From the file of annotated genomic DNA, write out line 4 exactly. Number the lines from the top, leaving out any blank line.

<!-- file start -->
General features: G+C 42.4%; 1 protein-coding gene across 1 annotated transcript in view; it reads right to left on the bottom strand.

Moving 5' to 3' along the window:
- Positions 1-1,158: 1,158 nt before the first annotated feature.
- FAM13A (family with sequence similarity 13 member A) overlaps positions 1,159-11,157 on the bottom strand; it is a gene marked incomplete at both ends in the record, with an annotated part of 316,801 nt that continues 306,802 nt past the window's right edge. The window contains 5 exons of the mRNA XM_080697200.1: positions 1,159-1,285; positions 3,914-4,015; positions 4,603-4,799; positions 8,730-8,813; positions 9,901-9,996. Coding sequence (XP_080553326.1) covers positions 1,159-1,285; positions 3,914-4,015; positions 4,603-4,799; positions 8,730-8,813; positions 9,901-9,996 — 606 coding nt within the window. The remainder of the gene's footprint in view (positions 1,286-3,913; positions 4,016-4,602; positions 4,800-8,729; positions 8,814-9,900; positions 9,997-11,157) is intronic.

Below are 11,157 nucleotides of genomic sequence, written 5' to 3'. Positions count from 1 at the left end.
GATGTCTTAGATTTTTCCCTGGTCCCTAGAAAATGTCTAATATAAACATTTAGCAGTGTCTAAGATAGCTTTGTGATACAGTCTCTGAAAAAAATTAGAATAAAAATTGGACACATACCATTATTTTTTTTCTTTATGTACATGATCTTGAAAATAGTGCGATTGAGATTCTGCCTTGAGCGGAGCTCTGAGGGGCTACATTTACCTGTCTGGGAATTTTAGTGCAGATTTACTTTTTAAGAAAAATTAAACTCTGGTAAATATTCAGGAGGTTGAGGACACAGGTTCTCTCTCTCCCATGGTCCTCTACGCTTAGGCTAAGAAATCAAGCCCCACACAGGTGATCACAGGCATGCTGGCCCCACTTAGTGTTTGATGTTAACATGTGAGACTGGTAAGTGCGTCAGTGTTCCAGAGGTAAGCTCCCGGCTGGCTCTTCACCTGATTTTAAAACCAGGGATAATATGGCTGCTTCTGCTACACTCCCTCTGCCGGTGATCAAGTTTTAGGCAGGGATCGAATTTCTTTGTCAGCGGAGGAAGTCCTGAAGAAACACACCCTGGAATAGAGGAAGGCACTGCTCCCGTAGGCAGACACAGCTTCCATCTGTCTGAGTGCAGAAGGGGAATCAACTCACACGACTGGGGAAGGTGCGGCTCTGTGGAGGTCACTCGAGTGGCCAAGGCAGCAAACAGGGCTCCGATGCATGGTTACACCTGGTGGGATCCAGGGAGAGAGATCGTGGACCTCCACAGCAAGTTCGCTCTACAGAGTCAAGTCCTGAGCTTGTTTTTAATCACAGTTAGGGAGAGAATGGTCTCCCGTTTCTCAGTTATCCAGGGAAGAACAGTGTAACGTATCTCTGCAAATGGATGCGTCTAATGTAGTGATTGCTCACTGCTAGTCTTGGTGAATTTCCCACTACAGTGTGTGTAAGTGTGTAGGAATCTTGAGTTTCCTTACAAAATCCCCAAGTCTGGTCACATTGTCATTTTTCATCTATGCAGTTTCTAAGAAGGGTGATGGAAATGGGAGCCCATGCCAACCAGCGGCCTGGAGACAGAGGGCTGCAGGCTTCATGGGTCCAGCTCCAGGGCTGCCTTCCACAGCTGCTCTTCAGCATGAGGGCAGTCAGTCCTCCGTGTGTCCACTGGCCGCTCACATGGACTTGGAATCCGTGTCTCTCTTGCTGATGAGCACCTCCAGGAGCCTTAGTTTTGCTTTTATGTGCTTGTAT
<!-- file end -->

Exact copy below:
- FAM13A (family with sequence similarity 13 member A) overlaps positions 1,159-11,157 on the bottom strand; it is a gene marked incomplete at both ends in the record, with an annotated part of 316,801 nt that continues 306,802 nt past the window's right edge. The window contains 5 exons of the mRNA XM_080697200.1: positions 1,159-1,285; positions 3,914-4,015; positions 4,603-4,799; positions 8,730-8,813; positions 9,901-9,996. Coding sequence (XP_080553326.1) covers positions 1,159-1,285; positions 3,914-4,015; positions 4,603-4,799; positions 8,730-8,813; positions 9,901-9,996 — 606 coding nt within the window. The remainder of the gene's footprint in view (positions 1,286-3,913; positions 4,016-4,602; positions 4,800-8,729; positions 8,814-9,900; positions 9,997-11,157) is intronic.